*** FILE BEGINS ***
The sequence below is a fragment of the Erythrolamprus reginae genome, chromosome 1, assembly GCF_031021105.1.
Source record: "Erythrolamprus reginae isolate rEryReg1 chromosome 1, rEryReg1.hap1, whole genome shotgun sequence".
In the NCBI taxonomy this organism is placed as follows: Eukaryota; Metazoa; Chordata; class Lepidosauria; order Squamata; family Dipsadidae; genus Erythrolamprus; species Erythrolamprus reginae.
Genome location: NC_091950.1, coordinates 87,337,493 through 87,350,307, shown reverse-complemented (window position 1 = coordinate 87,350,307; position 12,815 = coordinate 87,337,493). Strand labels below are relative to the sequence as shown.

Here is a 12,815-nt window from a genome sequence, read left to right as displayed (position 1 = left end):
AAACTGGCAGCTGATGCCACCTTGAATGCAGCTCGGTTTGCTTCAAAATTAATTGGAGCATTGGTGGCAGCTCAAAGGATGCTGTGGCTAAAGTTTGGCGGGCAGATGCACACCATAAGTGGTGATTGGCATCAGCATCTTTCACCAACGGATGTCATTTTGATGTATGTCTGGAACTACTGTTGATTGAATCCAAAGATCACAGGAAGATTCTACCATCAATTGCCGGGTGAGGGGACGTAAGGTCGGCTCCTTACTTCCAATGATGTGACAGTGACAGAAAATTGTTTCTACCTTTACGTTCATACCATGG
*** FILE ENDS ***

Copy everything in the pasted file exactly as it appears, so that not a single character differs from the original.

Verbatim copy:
The sequence below is a fragment of the Erythrolamprus reginae genome, chromosome 1, assembly GCF_031021105.1.
Source record: "Erythrolamprus reginae isolate rEryReg1 chromosome 1, rEryReg1.hap1, whole genome shotgun sequence".
In the NCBI taxonomy this organism is placed as follows: Eukaryota; Metazoa; Chordata; class Lepidosauria; order Squamata; family Dipsadidae; genus Erythrolamprus; species Erythrolamprus reginae.
Genome location: NC_091950.1, coordinates 87,337,493 through 87,350,307, shown reverse-complemented (window position 1 = coordinate 87,350,307; position 12,815 = coordinate 87,337,493). Strand labels below are relative to the sequence as shown.

Here is a 12,815-nt window from a genome sequence, read left to right as displayed (position 1 = left end):
AAACTGGCAGCTGATGCCACCTTGAATGCAGCTCGGTTTGCTTCAAAATTAATTGGAGCATTGGTGGCAGCTCAAAGGATGCTGTGGCTAAAGTTTGGCGGGCAGATGCACACCATAAGTGGTGATTGGCATCAGCATCTTTCACCAACGGATGTCATTTTGATGTATGTCTGGAACTACTGTTGATTGAATCCAAAGATCACAGGAAGATTCTACCATCAATTGCCGGGTGAGGGGACGTAAGGTCGGCTCCTTACTTCCAATGATGTGACAGTGACAGAAAATTGTTTCTACCTTTACGTTCATACCATGG